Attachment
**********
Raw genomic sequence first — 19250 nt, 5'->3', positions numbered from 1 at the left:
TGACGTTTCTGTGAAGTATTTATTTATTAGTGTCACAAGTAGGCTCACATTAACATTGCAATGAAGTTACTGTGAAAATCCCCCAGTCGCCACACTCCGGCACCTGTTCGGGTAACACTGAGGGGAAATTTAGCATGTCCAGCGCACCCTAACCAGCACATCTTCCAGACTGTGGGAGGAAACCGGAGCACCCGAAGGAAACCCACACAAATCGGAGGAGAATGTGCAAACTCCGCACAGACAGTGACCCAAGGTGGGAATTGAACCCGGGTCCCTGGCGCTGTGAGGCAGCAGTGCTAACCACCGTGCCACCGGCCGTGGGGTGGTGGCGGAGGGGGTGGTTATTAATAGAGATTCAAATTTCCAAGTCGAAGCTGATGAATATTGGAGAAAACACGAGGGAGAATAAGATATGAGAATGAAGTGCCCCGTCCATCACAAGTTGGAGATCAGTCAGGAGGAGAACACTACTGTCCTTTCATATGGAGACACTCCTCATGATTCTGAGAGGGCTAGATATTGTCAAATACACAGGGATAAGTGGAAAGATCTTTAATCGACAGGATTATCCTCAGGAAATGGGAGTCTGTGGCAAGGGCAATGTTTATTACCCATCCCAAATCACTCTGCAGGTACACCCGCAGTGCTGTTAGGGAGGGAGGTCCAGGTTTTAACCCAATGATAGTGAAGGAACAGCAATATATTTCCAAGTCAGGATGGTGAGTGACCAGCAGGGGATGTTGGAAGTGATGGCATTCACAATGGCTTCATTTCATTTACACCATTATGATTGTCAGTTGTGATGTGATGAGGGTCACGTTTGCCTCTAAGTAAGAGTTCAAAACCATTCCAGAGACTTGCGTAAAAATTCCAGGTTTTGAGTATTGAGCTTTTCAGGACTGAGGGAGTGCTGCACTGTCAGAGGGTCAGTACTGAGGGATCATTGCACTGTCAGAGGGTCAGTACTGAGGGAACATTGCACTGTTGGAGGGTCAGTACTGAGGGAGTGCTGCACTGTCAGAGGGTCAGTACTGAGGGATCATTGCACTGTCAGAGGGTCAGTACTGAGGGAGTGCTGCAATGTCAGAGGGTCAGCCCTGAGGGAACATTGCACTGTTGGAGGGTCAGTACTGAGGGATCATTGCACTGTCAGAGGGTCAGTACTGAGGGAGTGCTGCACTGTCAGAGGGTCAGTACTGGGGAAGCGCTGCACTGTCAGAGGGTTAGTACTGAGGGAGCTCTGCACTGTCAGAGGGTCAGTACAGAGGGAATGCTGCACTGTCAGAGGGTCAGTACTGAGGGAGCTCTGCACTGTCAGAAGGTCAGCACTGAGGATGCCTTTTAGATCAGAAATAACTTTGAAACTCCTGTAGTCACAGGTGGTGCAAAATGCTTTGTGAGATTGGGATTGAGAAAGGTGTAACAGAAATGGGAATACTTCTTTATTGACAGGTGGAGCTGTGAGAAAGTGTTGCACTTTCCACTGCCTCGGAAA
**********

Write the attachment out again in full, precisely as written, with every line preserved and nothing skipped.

Raw genomic sequence first — 19250 nt, 5'->3', positions numbered from 1 at the left:
TGACGTTTCTGTGAAGTATTTATTTATTAGTGTCACAAGTAGGCTCACATTAACATTGCAATGAAGTTACTGTGAAAATCCCCCAGTCGCCACACTCCGGCACCTGTTCGGGTAACACTGAGGGGAAATTTAGCATGTCCAGCGCACCCTAACCAGCACATCTTCCAGACTGTGGGAGGAAACCGGAGCACCCGAAGGAAACCCACACAAATCGGAGGAGAATGTGCAAACTCCGCACAGACAGTGACCCAAGGTGGGAATTGAACCCGGGTCCCTGGCGCTGTGAGGCAGCAGTGCTAACCACCGTGCCACCGGCCGTGGGGTGGTGGCGGAGGGGGTGGTTATTAATAGAGATTCAAATTTCCAAGTCGAAGCTGATGAATATTGGAGAAAACACGAGGGAGAATAAGATATGAGAATGAAGTGCCCCGTCCATCACAAGTTGGAGATCAGTCAGGAGGAGAACACTACTGTCCTTTCATATGGAGACACTCCTCATGATTCTGAGAGGGCTAGATATTGTCAAATACACAGGGATAAGTGGAAAGATCTTTAATCGACAGGATTATCCTCAGGAAATGGGAGTCTGTGGCAAGGGCAATGTTTATTACCCATCCCAAATCACTCTGCAGGTACACCCGCAGTGCTGTTAGGGAGGGAGGTCCAGGTTTTAACCCAATGATAGTGAAGGAACAGCAATATATTTCCAAGTCAGGATGGTGAGTGACCAGCAGGGGATGTTGGAAGTGATGGCATTCACAATGGCTTCATTTCATTTACACCATTATGATTGTCAGTTGTGATGTGATGAGGGTCACGTTTGCCTCTAAGTAAGAGTTCAAAACCATTCCAGAGACTTGCGTAAAAATTCCAGGTTTTGAGTATTGAGCTTTTCAGGACTGAGGGAGTGCTGCACTGTCAGAGGGTCAGTACTGAGGGATCATTGCACTGTCAGAGGGTCAGTACTGAGGGAACATTGCACTGTTGGAGGGTCAGTACTGAGGGAGTGCTGCACTGTCAGAGGGTCAGTACTGAGGGATCATTGCACTGTCAGAGGGTCAGTACTGAGGGAGTGCTGCAATGTCAGAGGGTCAGCCCTGAGGGAACATTGCACTGTTGGAGGGTCAGTACTGAGGGATCATTGCACTGTCAGAGGGTCAGTACTGAGGGAGTGCTGCACTGTCAGAGGGTCAGTACTGGGGAAGCGCTGCACTGTCAGAGGGTTAGTACTGAGGGAGCTCTGCACTGTCAGAGGGTCAGTACAGAGGGAATGCTGCACTGTCAGAGGGTCAGTACTGAGGGAGCTCTGCACTGTCAGAAGGTCAGCACTGAGGATGCCTTTTAGATCAGAAATAACTTTGAAACTCCTGTAGTCACAGGTGGTGCAAAATGCTTTGTGAGATTGGGATTGAGAAAGGTGTAACAGAAATGGGAATACTTCTTTATTGACAGGTGGAGCTGTGAGAAAGTGTTGCACTTTCCACTGCCTCGGAAA